He is like a singer who has suddenly discovered his lack of relative pitch while on stage, and now worries that every note he’s belting out is off-key. As we talk, he chooses his words with extreme care, and is prone to halting self-censorship. At one point, as he tells me about his efforts during the presidential race to get the Romney campaign to spend more time in urban areas, he says, “I wanted to do these inner-city tours – ” then he stops abruptly and corrects himself. “I guess we’re not supposed to use that.” …
It would be easy to use stuff like this to ridicule him for his tone-deafness, his white-guyness, his sheltered cluelessness. But Ryan, by his own admission, is receiving his sensitivity training in real time. He has charged headfirst into the war on poverty without a helmet; zealously and clumsily fighting for a segment of the American public that his party hasn’t reached since the Depression-era shantytowns that lined the Hudson River were named after Herbert Hoover. It is frequently awkward and occasionally embarrassing, but it is also better than staying on the sidelines.
Yglesias snarks that the article has everything “except for even a teeny tiny shred of insight into how Paul Ryan’s policy ideas will impact poor people”:
For example, what does Ryan’s budget mean for the poor? Well it turns out that the majority of his budget cuts come from programs that benefit poor people.
He wants to reduce spending on poor people’s Medicaid benefits. And on their nutrition assistance. And on their college tuition assistance. And on their access to subsidized private health insurance. Ryan does cut some programs that aren’t aimed at helping low-income Americans, but mostly he cuts programs for the poor.
At the same time as it cuts spending on the poor, Ryan’s budget also has tax provisions. Specifically he calls for $5.7 trillion worth of tax rate cuts. That money, he says, will be made up through unspecified reductions to tax credits and tax deductions. When the Tax Policy Center analyzed the distributive implications of this kind of plan, they found that it increases the after-tax income of the rich while raising taxes on the working- and middle-class.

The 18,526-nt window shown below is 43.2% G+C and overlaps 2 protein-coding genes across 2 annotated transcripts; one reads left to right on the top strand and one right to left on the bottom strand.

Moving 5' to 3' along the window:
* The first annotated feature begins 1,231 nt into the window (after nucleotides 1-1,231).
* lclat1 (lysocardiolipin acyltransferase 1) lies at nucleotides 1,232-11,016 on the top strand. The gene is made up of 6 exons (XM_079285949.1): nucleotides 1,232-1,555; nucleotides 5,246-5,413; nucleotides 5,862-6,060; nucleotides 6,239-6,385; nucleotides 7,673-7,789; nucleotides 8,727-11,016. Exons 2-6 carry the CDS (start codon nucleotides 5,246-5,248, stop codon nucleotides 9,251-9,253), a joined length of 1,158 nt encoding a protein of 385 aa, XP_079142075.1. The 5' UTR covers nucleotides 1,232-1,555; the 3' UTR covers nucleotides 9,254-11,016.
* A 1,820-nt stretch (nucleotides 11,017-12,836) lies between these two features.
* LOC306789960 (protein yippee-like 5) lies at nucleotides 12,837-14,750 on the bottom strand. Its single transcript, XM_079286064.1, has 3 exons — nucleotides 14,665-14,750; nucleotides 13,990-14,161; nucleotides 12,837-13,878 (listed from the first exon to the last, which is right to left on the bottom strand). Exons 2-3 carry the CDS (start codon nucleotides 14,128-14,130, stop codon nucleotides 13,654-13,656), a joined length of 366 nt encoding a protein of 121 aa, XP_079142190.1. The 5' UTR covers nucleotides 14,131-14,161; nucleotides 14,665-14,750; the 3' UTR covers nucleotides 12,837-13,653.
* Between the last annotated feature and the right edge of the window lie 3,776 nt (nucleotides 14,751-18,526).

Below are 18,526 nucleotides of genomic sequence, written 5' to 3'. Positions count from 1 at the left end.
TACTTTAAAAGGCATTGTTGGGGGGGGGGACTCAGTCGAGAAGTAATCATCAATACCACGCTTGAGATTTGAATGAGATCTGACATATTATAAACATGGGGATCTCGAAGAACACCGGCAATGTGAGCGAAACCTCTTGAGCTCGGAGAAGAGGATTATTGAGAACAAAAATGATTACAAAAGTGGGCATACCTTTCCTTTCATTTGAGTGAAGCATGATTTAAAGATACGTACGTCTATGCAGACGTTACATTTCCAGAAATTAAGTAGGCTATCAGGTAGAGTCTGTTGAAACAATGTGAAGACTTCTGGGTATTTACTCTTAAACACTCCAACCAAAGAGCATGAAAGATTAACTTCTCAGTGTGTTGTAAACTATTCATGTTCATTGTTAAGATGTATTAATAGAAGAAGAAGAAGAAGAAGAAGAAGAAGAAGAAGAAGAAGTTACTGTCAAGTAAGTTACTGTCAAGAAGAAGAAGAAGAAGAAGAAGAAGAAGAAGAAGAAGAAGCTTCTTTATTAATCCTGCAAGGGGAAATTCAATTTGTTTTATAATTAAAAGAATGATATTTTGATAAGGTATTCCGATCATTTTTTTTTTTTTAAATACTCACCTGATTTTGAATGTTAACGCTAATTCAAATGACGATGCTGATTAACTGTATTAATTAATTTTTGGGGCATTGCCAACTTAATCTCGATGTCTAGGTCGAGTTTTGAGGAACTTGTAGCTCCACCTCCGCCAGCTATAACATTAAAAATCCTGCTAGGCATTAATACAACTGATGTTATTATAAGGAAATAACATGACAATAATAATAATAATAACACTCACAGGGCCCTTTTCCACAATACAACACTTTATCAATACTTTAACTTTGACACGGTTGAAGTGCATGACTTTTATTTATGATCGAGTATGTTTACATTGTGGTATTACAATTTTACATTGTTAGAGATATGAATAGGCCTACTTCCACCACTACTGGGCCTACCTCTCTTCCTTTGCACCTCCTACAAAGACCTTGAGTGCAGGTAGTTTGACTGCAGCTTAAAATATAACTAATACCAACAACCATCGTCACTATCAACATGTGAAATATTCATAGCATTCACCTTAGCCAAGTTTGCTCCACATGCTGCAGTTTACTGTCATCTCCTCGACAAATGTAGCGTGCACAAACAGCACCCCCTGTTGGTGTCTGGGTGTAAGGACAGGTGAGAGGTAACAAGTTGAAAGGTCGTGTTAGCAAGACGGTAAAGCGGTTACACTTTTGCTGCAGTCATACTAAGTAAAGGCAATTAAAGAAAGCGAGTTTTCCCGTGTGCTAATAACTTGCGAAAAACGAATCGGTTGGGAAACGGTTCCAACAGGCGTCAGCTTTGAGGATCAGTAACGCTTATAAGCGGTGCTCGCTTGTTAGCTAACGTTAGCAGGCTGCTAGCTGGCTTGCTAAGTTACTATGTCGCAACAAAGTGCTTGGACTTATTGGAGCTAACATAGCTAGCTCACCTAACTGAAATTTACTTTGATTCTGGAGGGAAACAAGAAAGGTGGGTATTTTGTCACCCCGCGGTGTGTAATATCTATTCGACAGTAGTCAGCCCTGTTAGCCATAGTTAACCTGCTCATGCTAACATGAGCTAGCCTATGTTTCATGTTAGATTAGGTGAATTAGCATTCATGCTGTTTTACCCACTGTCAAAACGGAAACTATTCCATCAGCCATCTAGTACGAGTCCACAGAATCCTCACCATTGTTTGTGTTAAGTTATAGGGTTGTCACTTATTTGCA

Meanwhile, Chait sees Ryan “altering the basis for his public appeal in a significant way”:
Ryan burst upon the national scene by presenting himself as a wonk’s wonk, the concerned, helpful man with the calculator here to help America avoid its fiscal crisis. Ryan the Wonk did not always know what he was talking about, but the important thing is that he looked like he did.
The newer iteration wants to make his case in non-pecuniary terms. Point out that his budget enacts a massive upward redistribution of income, and he will tell you about his soul. It is very much the same method used by George W. Bush to ward off criticisms of his fiscal priorities. (When Al Gore stated during a 2000 presidential debate that Bush had taken funding from children’s health insurance in order to cut taxes for oil companies, Bush replied, “If he’s trying to allege that I’m a hard-hearted person and I don’t care about children, he’s absolutely wrong.”) It’s a tactic that meets both Ryan’s needs and the needs of journalists possessed of great confidence in their ability to judge the sincerity of political theater.